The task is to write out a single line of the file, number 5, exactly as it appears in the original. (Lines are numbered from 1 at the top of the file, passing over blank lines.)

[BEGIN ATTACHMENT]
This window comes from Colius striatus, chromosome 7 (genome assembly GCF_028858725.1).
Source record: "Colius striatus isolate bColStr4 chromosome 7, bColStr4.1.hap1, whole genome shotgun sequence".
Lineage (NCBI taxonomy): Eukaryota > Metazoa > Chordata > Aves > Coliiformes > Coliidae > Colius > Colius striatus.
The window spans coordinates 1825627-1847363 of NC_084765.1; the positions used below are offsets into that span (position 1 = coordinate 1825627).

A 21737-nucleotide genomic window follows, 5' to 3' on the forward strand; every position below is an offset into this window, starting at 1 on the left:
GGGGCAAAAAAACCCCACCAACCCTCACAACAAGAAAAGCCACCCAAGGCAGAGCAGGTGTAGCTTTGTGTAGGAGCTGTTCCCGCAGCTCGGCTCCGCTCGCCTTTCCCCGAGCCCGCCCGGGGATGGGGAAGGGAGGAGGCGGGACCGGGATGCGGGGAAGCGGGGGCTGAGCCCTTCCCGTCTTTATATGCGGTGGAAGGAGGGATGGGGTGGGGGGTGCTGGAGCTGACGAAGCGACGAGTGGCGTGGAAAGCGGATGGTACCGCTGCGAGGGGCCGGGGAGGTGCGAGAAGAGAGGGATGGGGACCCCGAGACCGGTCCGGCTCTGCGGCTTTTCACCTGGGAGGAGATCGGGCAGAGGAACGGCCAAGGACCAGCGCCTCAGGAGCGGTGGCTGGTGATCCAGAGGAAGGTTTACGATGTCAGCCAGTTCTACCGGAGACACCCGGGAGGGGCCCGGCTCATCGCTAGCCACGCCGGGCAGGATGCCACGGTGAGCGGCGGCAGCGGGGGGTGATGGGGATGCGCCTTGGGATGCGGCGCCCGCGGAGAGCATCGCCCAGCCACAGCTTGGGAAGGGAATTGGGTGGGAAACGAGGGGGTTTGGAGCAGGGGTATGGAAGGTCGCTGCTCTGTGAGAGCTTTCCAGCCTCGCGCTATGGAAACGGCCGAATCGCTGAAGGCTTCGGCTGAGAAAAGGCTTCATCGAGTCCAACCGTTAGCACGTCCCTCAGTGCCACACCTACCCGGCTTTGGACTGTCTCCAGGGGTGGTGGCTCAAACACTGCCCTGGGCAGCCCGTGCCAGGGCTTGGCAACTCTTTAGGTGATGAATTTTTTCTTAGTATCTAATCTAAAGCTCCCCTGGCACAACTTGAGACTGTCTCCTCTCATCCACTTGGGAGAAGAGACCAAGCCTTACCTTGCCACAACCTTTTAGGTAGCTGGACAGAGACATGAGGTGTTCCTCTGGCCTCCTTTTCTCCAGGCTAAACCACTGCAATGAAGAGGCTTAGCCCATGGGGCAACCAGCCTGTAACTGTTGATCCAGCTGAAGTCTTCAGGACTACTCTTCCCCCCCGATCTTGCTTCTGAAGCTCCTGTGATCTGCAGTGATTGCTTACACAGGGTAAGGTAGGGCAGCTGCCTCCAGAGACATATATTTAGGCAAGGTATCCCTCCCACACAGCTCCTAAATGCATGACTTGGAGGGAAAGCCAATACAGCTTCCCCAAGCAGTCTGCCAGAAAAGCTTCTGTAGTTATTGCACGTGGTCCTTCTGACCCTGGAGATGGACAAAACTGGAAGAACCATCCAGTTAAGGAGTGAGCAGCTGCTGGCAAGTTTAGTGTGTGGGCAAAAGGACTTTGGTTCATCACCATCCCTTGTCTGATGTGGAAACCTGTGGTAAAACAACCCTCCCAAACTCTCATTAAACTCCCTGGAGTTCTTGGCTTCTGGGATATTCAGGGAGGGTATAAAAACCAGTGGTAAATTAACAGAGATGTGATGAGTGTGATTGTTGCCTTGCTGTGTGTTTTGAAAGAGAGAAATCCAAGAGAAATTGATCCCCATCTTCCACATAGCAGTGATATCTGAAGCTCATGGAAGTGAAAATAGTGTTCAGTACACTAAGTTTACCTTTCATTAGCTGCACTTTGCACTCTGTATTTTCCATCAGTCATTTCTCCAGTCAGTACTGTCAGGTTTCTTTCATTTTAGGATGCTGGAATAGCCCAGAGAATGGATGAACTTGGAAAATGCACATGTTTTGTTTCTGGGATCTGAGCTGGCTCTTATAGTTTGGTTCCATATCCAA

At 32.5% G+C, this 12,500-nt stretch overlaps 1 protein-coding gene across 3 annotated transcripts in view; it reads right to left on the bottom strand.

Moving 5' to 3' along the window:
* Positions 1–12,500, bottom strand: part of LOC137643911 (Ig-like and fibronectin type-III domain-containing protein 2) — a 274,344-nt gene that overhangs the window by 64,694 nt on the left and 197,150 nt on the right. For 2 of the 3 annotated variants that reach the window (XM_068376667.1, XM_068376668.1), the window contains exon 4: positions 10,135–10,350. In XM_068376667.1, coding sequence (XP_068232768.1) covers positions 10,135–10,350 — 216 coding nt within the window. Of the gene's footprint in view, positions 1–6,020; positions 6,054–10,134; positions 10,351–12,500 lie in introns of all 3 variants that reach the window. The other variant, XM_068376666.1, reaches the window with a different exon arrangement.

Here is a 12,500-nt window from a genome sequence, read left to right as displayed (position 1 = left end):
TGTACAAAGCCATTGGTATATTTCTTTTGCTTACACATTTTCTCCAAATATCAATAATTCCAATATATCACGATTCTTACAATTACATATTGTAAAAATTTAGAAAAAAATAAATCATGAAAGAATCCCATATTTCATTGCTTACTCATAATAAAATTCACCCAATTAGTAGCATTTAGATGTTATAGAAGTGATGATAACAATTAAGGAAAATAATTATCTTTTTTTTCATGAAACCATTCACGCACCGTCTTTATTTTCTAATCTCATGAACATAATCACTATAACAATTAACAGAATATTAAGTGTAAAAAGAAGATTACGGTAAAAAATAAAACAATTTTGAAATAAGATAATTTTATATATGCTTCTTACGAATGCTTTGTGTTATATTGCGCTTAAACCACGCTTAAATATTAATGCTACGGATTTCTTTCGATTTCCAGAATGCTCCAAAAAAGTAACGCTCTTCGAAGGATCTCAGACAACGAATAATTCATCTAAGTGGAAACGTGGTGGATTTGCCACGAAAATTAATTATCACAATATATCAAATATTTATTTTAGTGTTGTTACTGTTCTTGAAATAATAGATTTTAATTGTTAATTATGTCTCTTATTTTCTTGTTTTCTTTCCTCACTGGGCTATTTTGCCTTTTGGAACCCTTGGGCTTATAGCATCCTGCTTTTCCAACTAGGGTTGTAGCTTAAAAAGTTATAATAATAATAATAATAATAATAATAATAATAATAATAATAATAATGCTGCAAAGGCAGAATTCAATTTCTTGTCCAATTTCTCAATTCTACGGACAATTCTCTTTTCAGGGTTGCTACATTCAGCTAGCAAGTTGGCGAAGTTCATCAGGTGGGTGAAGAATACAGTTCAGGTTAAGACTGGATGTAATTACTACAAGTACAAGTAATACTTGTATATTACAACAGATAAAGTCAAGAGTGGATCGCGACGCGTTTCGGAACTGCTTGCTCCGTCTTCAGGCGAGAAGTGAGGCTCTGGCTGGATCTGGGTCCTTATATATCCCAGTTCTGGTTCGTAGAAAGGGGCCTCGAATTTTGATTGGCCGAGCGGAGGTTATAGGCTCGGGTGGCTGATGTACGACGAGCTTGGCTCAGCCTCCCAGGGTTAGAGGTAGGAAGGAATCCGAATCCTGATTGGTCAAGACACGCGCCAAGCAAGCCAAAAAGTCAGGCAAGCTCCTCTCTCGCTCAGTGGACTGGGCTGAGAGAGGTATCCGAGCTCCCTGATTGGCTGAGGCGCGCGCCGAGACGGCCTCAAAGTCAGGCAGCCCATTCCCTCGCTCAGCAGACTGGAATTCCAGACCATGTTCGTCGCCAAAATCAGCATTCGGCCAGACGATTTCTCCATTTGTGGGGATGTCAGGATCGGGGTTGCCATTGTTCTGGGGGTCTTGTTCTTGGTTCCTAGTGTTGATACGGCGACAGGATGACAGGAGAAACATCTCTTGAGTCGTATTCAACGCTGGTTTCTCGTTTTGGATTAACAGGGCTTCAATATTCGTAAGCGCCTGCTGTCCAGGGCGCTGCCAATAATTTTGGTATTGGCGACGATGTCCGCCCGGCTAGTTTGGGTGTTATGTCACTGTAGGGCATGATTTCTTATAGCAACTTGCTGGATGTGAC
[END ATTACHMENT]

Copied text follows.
A 21737-nucleotide genomic window follows, 5' to 3' on the forward strand; every position below is an offset into this window, starting at 1 on the left: